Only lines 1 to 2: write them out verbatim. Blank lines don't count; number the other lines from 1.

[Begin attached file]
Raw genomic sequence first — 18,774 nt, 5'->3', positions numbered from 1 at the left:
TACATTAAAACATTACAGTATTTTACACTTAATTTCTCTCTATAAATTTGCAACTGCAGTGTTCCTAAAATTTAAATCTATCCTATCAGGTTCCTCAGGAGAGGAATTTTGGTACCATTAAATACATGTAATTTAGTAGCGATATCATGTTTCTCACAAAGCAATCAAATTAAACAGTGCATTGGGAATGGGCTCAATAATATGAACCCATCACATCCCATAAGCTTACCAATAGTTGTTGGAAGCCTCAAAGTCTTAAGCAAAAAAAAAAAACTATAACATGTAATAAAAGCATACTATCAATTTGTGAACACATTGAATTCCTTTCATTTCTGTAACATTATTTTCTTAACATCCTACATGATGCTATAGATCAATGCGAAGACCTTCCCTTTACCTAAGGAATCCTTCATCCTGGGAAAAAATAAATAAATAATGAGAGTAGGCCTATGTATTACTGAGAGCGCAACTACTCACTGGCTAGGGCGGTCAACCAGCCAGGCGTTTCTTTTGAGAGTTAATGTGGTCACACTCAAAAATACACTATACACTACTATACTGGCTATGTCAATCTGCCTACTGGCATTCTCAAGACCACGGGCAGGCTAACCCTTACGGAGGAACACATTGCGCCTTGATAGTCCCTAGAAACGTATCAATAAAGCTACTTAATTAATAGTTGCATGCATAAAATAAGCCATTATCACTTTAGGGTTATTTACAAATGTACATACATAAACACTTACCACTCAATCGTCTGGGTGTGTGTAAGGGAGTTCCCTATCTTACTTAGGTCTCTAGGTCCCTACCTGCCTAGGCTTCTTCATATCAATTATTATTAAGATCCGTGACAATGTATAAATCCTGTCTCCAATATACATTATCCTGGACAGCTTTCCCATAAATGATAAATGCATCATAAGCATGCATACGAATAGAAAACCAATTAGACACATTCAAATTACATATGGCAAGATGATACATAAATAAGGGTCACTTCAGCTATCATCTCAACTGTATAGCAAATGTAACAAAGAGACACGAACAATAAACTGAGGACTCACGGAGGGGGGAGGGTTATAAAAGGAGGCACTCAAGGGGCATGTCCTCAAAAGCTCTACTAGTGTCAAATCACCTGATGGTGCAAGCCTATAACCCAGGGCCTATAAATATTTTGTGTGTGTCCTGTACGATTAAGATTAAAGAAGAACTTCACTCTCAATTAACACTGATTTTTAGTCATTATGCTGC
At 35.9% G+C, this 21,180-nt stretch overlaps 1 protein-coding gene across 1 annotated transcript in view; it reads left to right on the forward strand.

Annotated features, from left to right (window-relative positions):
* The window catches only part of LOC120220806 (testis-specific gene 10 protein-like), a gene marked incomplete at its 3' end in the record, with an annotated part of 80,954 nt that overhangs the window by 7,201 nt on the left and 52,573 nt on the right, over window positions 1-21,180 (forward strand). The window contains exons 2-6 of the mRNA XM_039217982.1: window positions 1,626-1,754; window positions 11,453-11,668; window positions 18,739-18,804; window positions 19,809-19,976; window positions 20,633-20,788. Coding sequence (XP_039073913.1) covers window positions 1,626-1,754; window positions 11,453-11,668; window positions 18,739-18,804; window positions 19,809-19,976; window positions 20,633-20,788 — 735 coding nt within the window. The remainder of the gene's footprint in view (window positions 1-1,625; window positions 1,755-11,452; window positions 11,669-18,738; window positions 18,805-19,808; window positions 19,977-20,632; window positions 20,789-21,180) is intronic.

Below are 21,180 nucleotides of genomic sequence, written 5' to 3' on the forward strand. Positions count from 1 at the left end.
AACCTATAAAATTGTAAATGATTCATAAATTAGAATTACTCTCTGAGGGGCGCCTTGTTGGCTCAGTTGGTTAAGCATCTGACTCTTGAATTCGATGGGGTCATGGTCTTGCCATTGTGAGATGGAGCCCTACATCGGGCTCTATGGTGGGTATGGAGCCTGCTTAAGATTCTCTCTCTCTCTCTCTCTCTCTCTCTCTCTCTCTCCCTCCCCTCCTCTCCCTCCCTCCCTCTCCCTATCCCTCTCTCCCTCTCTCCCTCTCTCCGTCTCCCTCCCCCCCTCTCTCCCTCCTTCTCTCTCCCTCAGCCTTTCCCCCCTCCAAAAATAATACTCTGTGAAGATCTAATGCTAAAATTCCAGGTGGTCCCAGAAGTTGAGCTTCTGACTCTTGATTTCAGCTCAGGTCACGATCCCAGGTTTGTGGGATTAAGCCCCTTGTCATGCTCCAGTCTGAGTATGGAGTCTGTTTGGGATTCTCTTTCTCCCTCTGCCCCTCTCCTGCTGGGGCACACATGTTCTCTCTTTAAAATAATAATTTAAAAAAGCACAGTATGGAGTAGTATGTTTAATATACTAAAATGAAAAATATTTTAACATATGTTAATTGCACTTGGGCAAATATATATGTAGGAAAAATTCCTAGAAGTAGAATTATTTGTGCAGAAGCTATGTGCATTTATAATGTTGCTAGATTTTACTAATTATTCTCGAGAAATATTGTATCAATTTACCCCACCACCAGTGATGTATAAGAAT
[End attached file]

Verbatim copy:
Raw genomic sequence first — 18,774 nt, 5'->3', positions numbered from 1 at the left:
TACATTAAAACATTACAGTATTTTACACTTAATTTCTCTCTATAAATTTGCAACTGCAGTGTTCCTAAAATTTAAATCTATCCTATCAGGTTCCTCAGGAGAGGAATTTTGGTACCATTAAATACATGTAATTTAGTAGCGATATCATGTTTCTCACAAAGCAATCAAATTAAACAGTGCATTGGGAATGGGCTCAATAATATGAACCCATCACATCCCATAAGCTTACCAATAGTTGTTGGAAGCCTCAAAGTCTTAAGCAAAAAAAAAAAACTATAACATGTAATAAAAGCATACTATCAATTTGTGAACACATTGAATTCCTTTCATTTCTGTAACATTATTTTCTTAACATCCTACATGATGCTATAGATCAATGCGAAGACCTTCCCTTTACCTAAGGAATCCTTCATCCTGGGAAAAAATAAATAAATAATGAGAGTAGGCCTATGTATTACTGAGAGCGCAACTACTCACTGGCTAGGGCGGTCAACCAGCCAGGCGTTTCTTTTGAGAGTTAATGTGGTCACACTCAAAAATACACTATACACTACTATACTGGCTATGTCAATCTGCCTACTGGCATTCTCAAGACCACGGGCAGGCTAACCCTTACGGAGGAACACATTGCGCCTTGATAGTCCCTAGAAACGTATCAATAAAGCTACTTAATTAATAGTTGCATGCATAAAATAAGCCATTATCACTTTAGGGTTATTTACAAATGTACATACATAAACACTTACCACTCAATCGTCTGGGTGTGTGTAAGGGAGTTCCCTATCTTACTTAGGTCTCTAGGTCCCTACCTGCCTAGGCTTCTTCATATCAATTATTATTAAGATCCGTGACAATGTATAAATCCTGTCTCCAATATACATTATCCTGGACAGCTTTCCCATAAATGATAAATGCATCATAAGCATGCATACGAATAGAAAACCAATTAGACACATTCAAATTACATATGGCAAGATGATACATAAATAAGGGTCACTTCAGCTATCATCTCAACTGTATAGCAAATGTAACAAAGAGACACGAACAATAAACTGAGGACTCACGGAGGGGGGAGGGTTATAAAAGGAGGCACTCAAGGGGCATGTCCTCAAAAGCTCTACTAGTGTCAAATCACCTGATGGTGCAAGCCTATAACCCAGGGCCTATAAATATTTTGTGTGTGTCCTGTACGATTAAGATTAAAGAAGAACTTCACTCTCAATTAACACTGATTTTTAGTCATTATGCTGC